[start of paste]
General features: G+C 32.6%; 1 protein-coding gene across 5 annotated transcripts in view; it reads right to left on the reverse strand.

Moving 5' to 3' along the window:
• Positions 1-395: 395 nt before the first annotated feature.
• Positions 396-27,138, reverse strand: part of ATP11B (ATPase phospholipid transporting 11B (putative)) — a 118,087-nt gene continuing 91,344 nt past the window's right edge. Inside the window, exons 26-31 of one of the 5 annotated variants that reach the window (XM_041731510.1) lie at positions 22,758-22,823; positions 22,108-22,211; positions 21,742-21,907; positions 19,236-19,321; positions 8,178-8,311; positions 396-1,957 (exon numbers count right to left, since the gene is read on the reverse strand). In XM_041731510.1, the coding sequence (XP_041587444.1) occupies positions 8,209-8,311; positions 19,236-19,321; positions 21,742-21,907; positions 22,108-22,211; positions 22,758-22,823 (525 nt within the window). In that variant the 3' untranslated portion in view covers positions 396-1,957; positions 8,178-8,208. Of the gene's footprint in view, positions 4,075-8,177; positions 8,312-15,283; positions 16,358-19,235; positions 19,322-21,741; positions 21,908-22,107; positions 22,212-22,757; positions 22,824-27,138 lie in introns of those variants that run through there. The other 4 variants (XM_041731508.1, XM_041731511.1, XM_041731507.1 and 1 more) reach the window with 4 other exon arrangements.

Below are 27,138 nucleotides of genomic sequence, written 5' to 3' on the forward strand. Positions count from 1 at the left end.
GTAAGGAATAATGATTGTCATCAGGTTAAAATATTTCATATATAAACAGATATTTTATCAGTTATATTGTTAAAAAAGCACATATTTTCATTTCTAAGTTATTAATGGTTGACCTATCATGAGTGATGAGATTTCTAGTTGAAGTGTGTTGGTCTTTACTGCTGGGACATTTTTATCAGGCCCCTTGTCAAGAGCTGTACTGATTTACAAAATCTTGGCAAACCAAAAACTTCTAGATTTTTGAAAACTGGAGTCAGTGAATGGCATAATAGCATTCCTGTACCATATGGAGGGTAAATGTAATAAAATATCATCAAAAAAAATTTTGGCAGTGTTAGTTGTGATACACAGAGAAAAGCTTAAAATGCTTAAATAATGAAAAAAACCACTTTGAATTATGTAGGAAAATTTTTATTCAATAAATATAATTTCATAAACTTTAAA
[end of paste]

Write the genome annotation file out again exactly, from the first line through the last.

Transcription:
General features: G+C 32.6%; 1 protein-coding gene across 5 annotated transcripts in view; it reads right to left on the reverse strand.

Moving 5' to 3' along the window:
• Positions 1-395: 395 nt before the first annotated feature.
• Positions 396-27,138, reverse strand: part of ATP11B (ATPase phospholipid transporting 11B (putative)) — a 118,087-nt gene continuing 91,344 nt past the window's right edge. Inside the window, exons 26-31 of one of the 5 annotated variants that reach the window (XM_041731510.1) lie at positions 22,758-22,823; positions 22,108-22,211; positions 21,742-21,907; positions 19,236-19,321; positions 8,178-8,311; positions 396-1,957 (exon numbers count right to left, since the gene is read on the reverse strand). In XM_041731510.1, the coding sequence (XP_041587444.1) occupies positions 8,209-8,311; positions 19,236-19,321; positions 21,742-21,907; positions 22,108-22,211; positions 22,758-22,823 (525 nt within the window). In that variant the 3' untranslated portion in view covers positions 396-1,957; positions 8,178-8,208. Of the gene's footprint in view, positions 4,075-8,177; positions 8,312-15,283; positions 16,358-19,235; positions 19,322-21,741; positions 21,908-22,107; positions 22,212-22,757; positions 22,824-27,138 lie in introns of those variants that run through there. The other 4 variants (XM_041731508.1, XM_041731511.1, XM_041731507.1 and 1 more) reach the window with 4 other exon arrangements.

Below are 27,138 nucleotides of genomic sequence, written 5' to 3' on the forward strand. Positions count from 1 at the left end.
GTAAGGAATAATGATTGTCATCAGGTTAAAATATTTCATATATAAACAGATATTTTATCAGTTATATTGTTAAAAAAGCACATATTTTCATTTCTAAGTTATTAATGGTTGACCTATCATGAGTGATGAGATTTCTAGTTGAAGTGTGTTGGTCTTTACTGCTGGGACATTTTTATCAGGCCCCTTGTCAAGAGCTGTACTGATTTACAAAATCTTGGCAAACCAAAAACTTCTAGATTTTTGAAAACTGGAGTCAGTGAATGGCATAATAGCATTCCTGTACCATATGGAGGGTAAATGTAATAAAATATCATCAAAAAAAATTTTGGCAGTGTTAGTTGTGATACACAGAGAAAAGCTTAAAATGCTTAAATAATGAAAAAAACCACTTTGAATTATGTAGGAAAATTTTTATTCAATAAATATAATTTCATAAACTTTAAA